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Sunday, 13 October 2013


After serving an apprenticeship in Leeds, 23-year-old English Quaker John Cadbury opened a tea and coffee shop in Bull Street Birmingham. He offered tea (for which he employed a Chinese man to make) and coffee.

John Cadbury was listed in the 1828-29 Directory of Warwickshire as a tea dealer.

Cadbury soon added cocoa to his product list, powdering it himself with a mortar and pestle. The Cadburys (like other famous chocolate families, such as Fry and Rowntree) were Quakers, and the sale of cocoa and chocolate as drinks was seen as part of the fight against alcohol.

Cadbury later moved into the production of a variety of cocoa and drinking chocolates, made in a factory in Bridge Street and sold mainly to the wealthy because of the high cost of production. He became a partner with his brother Benjamin and the company they formed was called 'The Cadbury Brothers of Birmingham.

John Cadbury began a campaign against animal cruelty, forming the Animals Friend Society, a forerunner of the Royal Society for the Prevention of Cruelty to Animals.

In 1861 John Cadbury retired and ceded control of operations to his two oldest sons, Richard and George. By 1878 the business had grown to employ 200 workers.

Cadbury's created the first heart-shaped chocolate box. Richard Cadbury, the son of John Cadbury, came up with the idea for St. Valentine’s Day, in 1861.

Such was the success of their cocoa and drinking chocolate drinks that the Cadbury brothers stopped selling tea and coffee thus freeing them to concentrate on their more popular beverages.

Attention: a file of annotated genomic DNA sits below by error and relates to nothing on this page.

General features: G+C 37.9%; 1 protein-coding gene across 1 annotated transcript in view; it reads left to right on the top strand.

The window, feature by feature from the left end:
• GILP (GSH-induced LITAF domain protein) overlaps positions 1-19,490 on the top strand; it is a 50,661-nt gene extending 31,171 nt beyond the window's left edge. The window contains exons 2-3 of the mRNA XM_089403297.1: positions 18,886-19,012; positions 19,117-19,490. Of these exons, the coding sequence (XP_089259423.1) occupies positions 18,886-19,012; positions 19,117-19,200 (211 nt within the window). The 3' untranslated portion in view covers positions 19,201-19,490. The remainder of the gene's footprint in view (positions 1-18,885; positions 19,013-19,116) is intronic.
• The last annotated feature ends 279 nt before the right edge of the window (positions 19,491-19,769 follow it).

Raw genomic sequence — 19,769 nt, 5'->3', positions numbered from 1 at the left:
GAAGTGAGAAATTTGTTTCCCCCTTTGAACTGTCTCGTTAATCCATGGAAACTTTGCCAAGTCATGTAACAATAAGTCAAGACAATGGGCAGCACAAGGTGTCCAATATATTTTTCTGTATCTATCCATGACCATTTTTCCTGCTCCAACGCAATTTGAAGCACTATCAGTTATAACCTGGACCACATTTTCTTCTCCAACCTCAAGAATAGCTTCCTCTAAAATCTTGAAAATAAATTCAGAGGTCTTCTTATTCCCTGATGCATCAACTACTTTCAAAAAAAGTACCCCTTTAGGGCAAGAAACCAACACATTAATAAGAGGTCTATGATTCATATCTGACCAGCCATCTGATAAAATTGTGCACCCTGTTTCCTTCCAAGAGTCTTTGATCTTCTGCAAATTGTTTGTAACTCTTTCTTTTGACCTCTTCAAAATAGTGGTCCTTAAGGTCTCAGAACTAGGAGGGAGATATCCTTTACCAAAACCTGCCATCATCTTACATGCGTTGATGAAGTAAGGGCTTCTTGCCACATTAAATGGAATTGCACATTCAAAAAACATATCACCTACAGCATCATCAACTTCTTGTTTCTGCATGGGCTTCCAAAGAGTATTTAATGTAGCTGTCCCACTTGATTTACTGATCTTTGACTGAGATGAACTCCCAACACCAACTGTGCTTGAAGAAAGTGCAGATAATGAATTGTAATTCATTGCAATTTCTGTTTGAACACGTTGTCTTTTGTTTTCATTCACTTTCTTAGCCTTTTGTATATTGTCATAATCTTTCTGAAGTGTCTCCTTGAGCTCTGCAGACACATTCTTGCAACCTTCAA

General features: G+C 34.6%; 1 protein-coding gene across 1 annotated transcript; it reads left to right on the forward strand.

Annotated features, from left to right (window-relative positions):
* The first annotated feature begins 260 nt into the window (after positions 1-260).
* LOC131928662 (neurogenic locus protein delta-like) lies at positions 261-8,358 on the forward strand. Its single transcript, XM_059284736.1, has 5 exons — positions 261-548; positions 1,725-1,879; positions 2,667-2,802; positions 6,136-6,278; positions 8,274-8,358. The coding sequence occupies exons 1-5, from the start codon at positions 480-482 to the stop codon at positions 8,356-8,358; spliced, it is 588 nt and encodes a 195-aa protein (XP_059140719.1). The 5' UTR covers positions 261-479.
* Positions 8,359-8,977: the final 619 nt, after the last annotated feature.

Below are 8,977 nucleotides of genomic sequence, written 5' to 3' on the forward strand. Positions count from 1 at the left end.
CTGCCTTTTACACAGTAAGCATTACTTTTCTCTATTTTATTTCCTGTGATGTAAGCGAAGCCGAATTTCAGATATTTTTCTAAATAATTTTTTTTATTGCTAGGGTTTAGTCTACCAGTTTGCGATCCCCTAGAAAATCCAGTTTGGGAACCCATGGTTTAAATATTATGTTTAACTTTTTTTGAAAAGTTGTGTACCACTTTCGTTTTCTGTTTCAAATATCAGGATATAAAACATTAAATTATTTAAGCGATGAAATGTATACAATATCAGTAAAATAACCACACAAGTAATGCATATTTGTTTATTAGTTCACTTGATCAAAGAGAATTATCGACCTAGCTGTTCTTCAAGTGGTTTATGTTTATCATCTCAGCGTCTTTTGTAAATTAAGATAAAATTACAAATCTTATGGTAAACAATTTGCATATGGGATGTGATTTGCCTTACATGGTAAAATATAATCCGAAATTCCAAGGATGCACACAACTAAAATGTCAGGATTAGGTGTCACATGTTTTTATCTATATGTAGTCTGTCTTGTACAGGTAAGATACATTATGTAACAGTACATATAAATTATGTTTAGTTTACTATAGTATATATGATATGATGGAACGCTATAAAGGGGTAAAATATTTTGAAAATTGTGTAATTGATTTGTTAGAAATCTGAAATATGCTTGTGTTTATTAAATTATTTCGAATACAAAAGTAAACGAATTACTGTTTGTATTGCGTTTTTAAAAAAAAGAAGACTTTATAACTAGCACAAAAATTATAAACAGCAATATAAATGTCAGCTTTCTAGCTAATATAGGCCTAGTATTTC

It was a rule of Cadbury's that women had to leave work when they got married, and wedding gifts of a bible and a carnation were given to women who left to get married. This was on the insistence of George Cadbury who didn't want to take mothers away from their children, and who believed there were plenty of lazy husbands who would be content to send their wives out to work instead of working themselves.

Cadbury's developed the garden village of Bournville; now a major suburb of Birmingham. It had 313 houses by 1900, all built by chocolate-maker George Cadbury for his workers on 120 acres of land he’d bought in 1893, and all featuring big gardens and modern interiors.

The family developed the Cadbury's factory in Bourneville, and the district around the factory has been 'dry' for over 100 years, with no alcohol being sold in pubs, bars or shops.

In 1905 Cadbury's introduced to the world their Dairy Milk chocolate bar.

Cadbury donated 3,500lb of chocolate to Robert Scott for his ill-fated 1912 expedition to the South Pole.

Cadbury's released the first filled eggs in 1923, but the Creme Eggs we all know today were introduced to stores only in 1963.

Cadbury's was the second largest candy and chocolate company in the world, employing 70,000 people in 50 countries until it was acquired in a hostile takeover by US giant Kraft in 2010. It is now a subsidiary of the "Mondelez International family."

Cadbury once owned a specific shade of purple – defined as Pantone 2685C - and no other company could use the specific color that appeared on Dairy Milk packaging. It wasn’t until Nestle took them to court, lost a four year court battle and then won an appeal, that other companies could use the color freely.

Roald Dahl, the author of Charlie and the Chocolate Factory, was a taster for the Cadbury chocolate company when he was a boy.

A bar of Cadburys Dairy Milk chocolate is sold every two seconds, which is enough each year, to cover every Premier League and Football League pitch five times over.

Every year in the UK, Cadbury sells more than three Creme Eggs for every person who lives there.

Source Food For Thought: Extraordinary Little Chronicles of the World by Ed Pearce 

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